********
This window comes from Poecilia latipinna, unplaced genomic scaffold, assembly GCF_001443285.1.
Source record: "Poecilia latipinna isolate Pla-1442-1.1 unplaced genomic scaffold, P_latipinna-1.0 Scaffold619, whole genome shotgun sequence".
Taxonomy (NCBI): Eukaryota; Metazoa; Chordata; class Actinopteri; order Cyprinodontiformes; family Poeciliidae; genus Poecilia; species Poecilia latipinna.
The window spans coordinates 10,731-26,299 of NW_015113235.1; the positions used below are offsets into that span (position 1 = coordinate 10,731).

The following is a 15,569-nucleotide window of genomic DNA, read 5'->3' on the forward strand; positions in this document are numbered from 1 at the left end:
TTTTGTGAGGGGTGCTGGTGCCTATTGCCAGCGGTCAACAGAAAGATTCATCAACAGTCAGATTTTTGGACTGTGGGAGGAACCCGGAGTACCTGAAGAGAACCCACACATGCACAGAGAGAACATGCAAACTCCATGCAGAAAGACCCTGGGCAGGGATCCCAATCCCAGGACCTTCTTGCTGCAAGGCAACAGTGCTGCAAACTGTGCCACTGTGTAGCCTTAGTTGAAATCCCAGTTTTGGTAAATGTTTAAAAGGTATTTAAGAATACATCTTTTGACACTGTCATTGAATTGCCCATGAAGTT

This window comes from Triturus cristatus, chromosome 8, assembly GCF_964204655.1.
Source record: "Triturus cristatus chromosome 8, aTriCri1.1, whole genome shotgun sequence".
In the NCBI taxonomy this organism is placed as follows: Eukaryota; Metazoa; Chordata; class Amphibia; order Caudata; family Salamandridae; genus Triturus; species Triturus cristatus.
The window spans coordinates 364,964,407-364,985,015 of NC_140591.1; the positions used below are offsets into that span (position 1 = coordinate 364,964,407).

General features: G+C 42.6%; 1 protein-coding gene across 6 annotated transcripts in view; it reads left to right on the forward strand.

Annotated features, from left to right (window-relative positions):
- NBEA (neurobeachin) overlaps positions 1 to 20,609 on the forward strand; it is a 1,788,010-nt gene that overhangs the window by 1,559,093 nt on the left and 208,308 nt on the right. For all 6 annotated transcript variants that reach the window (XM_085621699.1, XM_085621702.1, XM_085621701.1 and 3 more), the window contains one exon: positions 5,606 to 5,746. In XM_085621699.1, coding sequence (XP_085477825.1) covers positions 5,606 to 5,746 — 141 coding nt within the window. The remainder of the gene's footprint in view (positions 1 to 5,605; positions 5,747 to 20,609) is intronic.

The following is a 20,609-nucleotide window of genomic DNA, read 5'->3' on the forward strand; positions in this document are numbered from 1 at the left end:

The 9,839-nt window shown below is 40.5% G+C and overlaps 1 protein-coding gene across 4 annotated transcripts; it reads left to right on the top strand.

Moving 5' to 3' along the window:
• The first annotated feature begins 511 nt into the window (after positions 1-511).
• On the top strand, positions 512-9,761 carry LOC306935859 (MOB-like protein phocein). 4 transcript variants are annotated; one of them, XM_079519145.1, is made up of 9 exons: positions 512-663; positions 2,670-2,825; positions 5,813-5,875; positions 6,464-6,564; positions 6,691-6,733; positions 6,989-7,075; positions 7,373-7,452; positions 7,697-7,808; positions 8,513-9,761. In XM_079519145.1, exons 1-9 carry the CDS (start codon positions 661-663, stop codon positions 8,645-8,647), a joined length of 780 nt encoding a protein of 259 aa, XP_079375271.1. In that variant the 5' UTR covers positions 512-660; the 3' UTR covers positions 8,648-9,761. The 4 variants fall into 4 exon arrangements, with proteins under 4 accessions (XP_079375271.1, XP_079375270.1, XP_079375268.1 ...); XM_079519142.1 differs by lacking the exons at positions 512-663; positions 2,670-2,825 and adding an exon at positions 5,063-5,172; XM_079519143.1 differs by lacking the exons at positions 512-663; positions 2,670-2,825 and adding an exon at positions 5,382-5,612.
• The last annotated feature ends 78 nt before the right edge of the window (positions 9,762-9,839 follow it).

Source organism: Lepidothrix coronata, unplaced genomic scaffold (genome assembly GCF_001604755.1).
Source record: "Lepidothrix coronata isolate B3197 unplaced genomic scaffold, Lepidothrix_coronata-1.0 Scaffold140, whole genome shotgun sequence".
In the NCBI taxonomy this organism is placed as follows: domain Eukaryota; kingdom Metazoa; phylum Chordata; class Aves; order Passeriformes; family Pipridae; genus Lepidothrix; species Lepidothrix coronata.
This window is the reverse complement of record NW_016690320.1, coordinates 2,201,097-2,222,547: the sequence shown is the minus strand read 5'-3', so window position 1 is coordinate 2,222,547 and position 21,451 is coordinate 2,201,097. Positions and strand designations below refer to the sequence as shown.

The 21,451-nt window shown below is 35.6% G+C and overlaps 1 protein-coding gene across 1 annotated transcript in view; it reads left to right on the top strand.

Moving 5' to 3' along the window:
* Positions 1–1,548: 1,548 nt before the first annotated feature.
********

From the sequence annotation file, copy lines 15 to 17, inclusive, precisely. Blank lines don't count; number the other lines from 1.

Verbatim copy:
The 9,839-nt window shown below is 40.5% G+C and overlaps 1 protein-coding gene across 4 annotated transcripts; it reads left to right on the top strand.

Moving 5' to 3' along the window:
• The first annotated feature begins 511 nt into the window (after positions 1-511).